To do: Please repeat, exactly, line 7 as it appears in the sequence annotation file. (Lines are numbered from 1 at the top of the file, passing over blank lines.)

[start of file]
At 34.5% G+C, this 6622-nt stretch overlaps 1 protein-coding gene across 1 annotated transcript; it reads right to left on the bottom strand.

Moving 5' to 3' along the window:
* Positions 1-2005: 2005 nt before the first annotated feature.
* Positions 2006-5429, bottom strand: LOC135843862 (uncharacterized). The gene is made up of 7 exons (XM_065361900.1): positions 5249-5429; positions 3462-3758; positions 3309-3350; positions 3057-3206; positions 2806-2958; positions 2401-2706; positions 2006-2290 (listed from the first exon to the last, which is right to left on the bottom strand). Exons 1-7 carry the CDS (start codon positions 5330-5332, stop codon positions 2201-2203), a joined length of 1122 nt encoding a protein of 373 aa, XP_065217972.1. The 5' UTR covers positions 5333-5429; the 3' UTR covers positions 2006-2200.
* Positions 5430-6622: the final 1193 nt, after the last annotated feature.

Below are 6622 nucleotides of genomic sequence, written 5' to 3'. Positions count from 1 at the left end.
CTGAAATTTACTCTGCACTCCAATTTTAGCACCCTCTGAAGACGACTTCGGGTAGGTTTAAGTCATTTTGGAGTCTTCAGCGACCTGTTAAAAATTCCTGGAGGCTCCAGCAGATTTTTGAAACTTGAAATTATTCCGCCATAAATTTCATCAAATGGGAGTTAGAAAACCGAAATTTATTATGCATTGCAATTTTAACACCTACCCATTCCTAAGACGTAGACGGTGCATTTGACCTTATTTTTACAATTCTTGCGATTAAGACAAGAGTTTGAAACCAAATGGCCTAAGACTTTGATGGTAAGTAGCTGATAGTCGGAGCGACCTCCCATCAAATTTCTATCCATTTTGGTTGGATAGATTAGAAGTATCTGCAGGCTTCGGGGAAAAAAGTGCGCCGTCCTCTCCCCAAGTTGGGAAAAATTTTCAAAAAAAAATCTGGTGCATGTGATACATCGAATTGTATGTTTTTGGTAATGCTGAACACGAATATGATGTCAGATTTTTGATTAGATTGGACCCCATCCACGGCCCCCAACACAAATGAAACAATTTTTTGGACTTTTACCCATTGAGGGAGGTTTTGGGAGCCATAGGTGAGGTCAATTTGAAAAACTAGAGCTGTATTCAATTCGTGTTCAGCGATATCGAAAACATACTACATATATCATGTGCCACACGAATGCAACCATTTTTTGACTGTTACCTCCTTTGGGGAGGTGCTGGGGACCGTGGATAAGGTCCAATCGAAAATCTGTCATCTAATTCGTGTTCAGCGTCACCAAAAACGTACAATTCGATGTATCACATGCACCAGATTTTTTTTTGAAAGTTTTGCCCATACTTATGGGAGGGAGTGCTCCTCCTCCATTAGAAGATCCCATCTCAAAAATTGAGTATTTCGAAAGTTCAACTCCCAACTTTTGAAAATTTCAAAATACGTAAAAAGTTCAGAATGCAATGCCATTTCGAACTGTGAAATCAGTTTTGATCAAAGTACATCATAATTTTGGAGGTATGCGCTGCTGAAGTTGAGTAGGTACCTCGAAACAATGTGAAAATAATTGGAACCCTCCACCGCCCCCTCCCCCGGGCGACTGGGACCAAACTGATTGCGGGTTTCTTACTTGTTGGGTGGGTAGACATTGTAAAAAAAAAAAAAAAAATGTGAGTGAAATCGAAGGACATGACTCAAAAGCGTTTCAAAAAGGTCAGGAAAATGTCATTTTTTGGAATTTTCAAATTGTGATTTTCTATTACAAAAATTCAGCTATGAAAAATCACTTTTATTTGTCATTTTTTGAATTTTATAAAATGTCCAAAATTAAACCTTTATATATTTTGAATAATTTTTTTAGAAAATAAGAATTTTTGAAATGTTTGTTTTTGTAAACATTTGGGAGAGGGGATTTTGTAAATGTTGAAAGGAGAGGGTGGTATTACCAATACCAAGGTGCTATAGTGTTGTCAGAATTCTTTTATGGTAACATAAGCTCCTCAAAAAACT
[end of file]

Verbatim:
CTGAAATTTACTCTGCACTCCAATTTTAGCACCCTCTGAAGACGACTTCGGGTAGGTTTAAGTCATTTTGGAGTCTTCAGCGACCTGTTAAAAATTCCTGGAGGCTCCAGCAGATTTTTGAAACTTGAAATTATTCCGCCATAAATTTCATCAAATGGGAGTTAGAAAACCGAAATTTATTATGCATTGCAATTTTAACACCTACCCATTCCTAAGACGTAGACGGTGCATTTGACCTTATTTTTACAATTCTTGCGATTAAGACAAGAGTTTGAAACCAAATGGCCTAAGACTTTGATGGTAAGTAGCTGATAGTCGGAGCGACCTCCCATCAAATTTCTATCCATTTTGGTTGGATAGATTAGAAGTATCTGCAGGCTTCGGGGAAAAAAGTGCGCCGTCCTCTCCCCAAGTTGGGAAAAATTTTCAAAAAAAAATCTGGTGCATGTGATACATCGAATTGTATGTTTTTGGTAATGCTGAACACGAATATGATGTCAGATTTTTGATTAGATTGGACCCCATCCACGGCCCCCAACACAAATGAAACAATTTTTTGGACTTTTACCCATTGAGGGAGGTTTTGGGAGCCATAGGTGAGGTCAATTTGAAAAACTAGAGCTGTATTCAATTCGTGTTCAGCGATATCGAAAACATACTACATATATCATGTGCCACACGAATGCAACCATTTTTTGACTGTTACCTCCTTTGGGGAGGTGCTGGGGACCGTGGATAAGGTCCAATCGAAAATCTGTCATCTAATTCGTGTTCAGCGTCACCAAAAACGTACAATTCGATGTATCACATGCACCAGATTTTTTTTTGAAAGTTTTGCCCATACTTATGGGAGGGAGTGCTCCTCCTCCATTAGAAGATCCCATCTCAAAAATTGAGTATTTCGAAAGTTCAACTCCCAACTTTTGAAAATTTCAAAATACGTAAAAAGTTCAGAATGCAATGCCATTTCGAACTGTGAAATCAGTTTTGATCAAAGTACATCATAATTTTGGAGGTATGCGCTGCTGAAGTTGAGTAGGTACCTCGAAACAATGTGAAAATAATTGGAACCCTCCACCGCCCCCTCCCCCGGGCGACTGGGACCAAACTGATTGCGGGTTTCTTACTTGTTGGGTGGGTAGACATTGTAAAAAAAAAAAAAAAAATGTGAGTGAAATCGAAGGACATGACTCAAAAGCGTTTCAAAAAGGTCAGGAAAATGTCATTTTTTGGAATTTTCAAATTGTGATTTTCTATTACAAAAATTCAGCTATGAAAAATCACTTTTATTTGTCATTTTTTGAATTTTATAAAATGTCCAAAATTAAACCTTTATATATTTTGAATAATTTTTTTAGAAAATAAGAATTTTTGAAATGTTTGTTTTTGTAAACATTTGGGAGAGGGGATTTTGTAAATGTTGAAAGGAGAGGGTGGTATTACCAATACCAAGGTGCTATAGTGTTGTCAGAATTCTTTTATGGTAACATAAGCTCCTCAAAAAACT